When the Los Angeles Galaxy scrutinized their player development system at the end of last season, they realized there was a gap.

Players would leave their academy when they turned 18, but there was no option for those players to continue developing with the Galaxy organization until they were ready to play for the first team.

To fix this problem, the Galaxy decided to become the first franchise in Major League Soccer to form their own USL Pro team, the LA Galaxy II.

“We felt for some time that there was a major gap from when a player left our academy until they were ready to play for the first team,” Galaxy president Chris Klein said. “We want to create a model where we get a kid at 10 or 12 years old and he hits every step from the academy, to the USL Pro team, to the first team.”

In an attempt to create a better player development system, Major League Soccer is moving away from the MLS Reserve League.

In January 2013, MLS and USL Pro announced a multiyear partnership that includes interleague play between USL Pro and MLS Reserve League teams and also encourages MLS teams to abandon the reserve league in favor of USL Pro affiliations.

MLS is now requiring teams to have a USL Pro affiliate or field a USL Pro team of their own by 2015. The league hopes that this season will be the final year of the MLS Reserve League. 

Last season, four MLS teams formed partnerships with USL Pro squads rather than participate in the MLS Reserve League.

Among those teams was 2013 MLS Cup winner Sporting Kansas City, which saw the benefit of the partnership play out on the field with the case of forward Dom Dwyer. Kansas City sent Dwyer to its USL Pro affiliate in Orlando City, where the forward led the USL Pro team in scoring. Dwyer was then recalled by Kansas City and went on to score the winning goal against the Houston Dynamo that sent Kansas City to the MLS Cup championship game.

This year, 11 MLS teams have formed partnerships with USL Pro squads, with the Galaxy leading the way with their own in-house USL Pro team. Only eight teams will play in the dwindling MLS Reserve League.

“Those reserve games we found weren’t as meaningful as we wanted them to be," said Ali Curtis, Major League Soccer’s senior director of player relations and competition. "They weren’t having the impact on player development that we wanted and needed.”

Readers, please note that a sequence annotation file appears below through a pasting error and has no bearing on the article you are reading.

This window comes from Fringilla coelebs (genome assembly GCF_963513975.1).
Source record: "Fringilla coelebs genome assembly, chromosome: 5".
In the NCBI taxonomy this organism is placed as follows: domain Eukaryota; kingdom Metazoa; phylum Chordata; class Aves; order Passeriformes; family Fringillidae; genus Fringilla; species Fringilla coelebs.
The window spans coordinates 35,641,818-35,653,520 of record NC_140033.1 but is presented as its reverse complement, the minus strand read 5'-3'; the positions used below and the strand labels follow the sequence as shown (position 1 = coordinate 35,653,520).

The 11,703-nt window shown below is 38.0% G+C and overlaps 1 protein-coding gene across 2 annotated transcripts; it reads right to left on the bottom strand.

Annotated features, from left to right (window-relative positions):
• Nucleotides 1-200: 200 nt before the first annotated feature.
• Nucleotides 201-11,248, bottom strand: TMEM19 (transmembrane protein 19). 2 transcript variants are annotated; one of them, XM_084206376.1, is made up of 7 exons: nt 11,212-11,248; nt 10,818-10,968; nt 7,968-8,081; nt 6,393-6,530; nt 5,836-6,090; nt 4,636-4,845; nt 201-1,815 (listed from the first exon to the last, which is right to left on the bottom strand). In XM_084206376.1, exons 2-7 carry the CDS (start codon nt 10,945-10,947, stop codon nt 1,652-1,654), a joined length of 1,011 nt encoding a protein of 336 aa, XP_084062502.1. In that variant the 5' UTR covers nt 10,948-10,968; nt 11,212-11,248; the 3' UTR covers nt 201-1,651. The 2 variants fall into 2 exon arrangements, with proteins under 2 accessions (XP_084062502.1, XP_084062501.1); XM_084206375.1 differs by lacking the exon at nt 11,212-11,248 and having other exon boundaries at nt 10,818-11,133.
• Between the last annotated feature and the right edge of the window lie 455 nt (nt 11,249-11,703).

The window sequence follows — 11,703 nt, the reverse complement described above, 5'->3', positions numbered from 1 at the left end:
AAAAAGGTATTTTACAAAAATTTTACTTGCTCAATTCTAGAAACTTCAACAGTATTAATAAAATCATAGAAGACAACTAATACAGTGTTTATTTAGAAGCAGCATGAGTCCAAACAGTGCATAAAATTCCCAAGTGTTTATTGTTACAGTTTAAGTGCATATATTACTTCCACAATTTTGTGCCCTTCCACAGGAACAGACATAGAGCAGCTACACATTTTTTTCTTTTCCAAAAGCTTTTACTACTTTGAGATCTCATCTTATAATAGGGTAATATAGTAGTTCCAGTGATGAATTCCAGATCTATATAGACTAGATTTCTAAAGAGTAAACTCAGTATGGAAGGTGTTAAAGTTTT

The Portland Timbers are among the teams that have chosen to abandon the MLS Reserve League this season. Instead, Portland has partnered with the San Jose Earthquakes to share an affiliation with USL Pro team Sacramento Republic.

“It might take a couple years to get there, but I think we’re moving toward a model where we’re fully affiliated with USL Pro,” San Jose Earthquakes president Dave Kaval said. “You see that model working in a lot of sports – baseball being the obvious example.”

Timbers general manager Gavin Wilkinson said that participating in the MLS Reserve League wasn't an optimal way to develop players, and Portland spent months in talks with Sacramento about the possibility of a partnership. 

But San Jose also showed interest in partnering with Sacramento because of its proximity to the city. Ultimately, the two teams agreed to a co-affiliation even though the partnership is far from ideal for the Timbers, whose style of play is a sharp contrast from the Earthquakes' rough-and-tumble game.

The Timbers will re-evaluate the co-affiliation at the end of the year and could look to affiliate with another USL Pro team, work with another franchise to create a USL Pro team -- the Timbers appear to be forming a strong relationship with PDL side FC Tucson after traveling to Arizona for preseason two years in a row -- or even follow in the footsteps of the Galaxy and form an in-house USL Pro team of their own.

"If it hadn't been a co-affiliation, Sacramento would have been nearly the perfect market for the Portland Timbers," Wilkinson said. "The co-affiliation is what we don’t like about it. Moving forward, we have two options: We can operate our own division two team or look elsewhere for a possible affiliation." 

The Galaxy considered affiliating with an existing USL Pro team, but determined that creating a team of their own would best serve the interests of the organization.

It’s a structure that has worked in Mexico and Europe, Klein said. And it’s a system that is similar to farm leagues used in other professional sports.

Having an in-house USL Pro team will give the Galaxy the flexibility to move players up and down from the first team to the USL Pro team with ease. If Galaxy coach Bruce Arena needs more or fewer players in training, he can bring players up or send players down to the LA Galaxy II.

And the Galaxy will have full control over the style of play and philosophy exuded in their player development ranks. The Galaxy has named their former assistant coach Curt Onalfo as head coach of Galaxy II.

“We’re the model for MLS and in some ways we're also the guinea pig,” Klein said. “We will have bumps and we’ll have to make improvements, but we feel like we’ll be a year ahead in figuring these things out.”

Curtis said that MLS has talked with other franchises about the possibility of starting their own USL Pro teams, though no other MLS team will be creating a USL Pro team this season.

Still, though it is unlikely that every MLS team will create its own in-house USL Pro squad, Kaval said over time MLS teams will likely become more involved in the decisions happening within their affiliated clubs.

“We’re only in out first year,” Kaval said. “In the long term, MLS teams are going to be involved in the development of their affiliated clubs to make sure they are successful as an organization and in promoting player development.”

-- Jamie Goldberg


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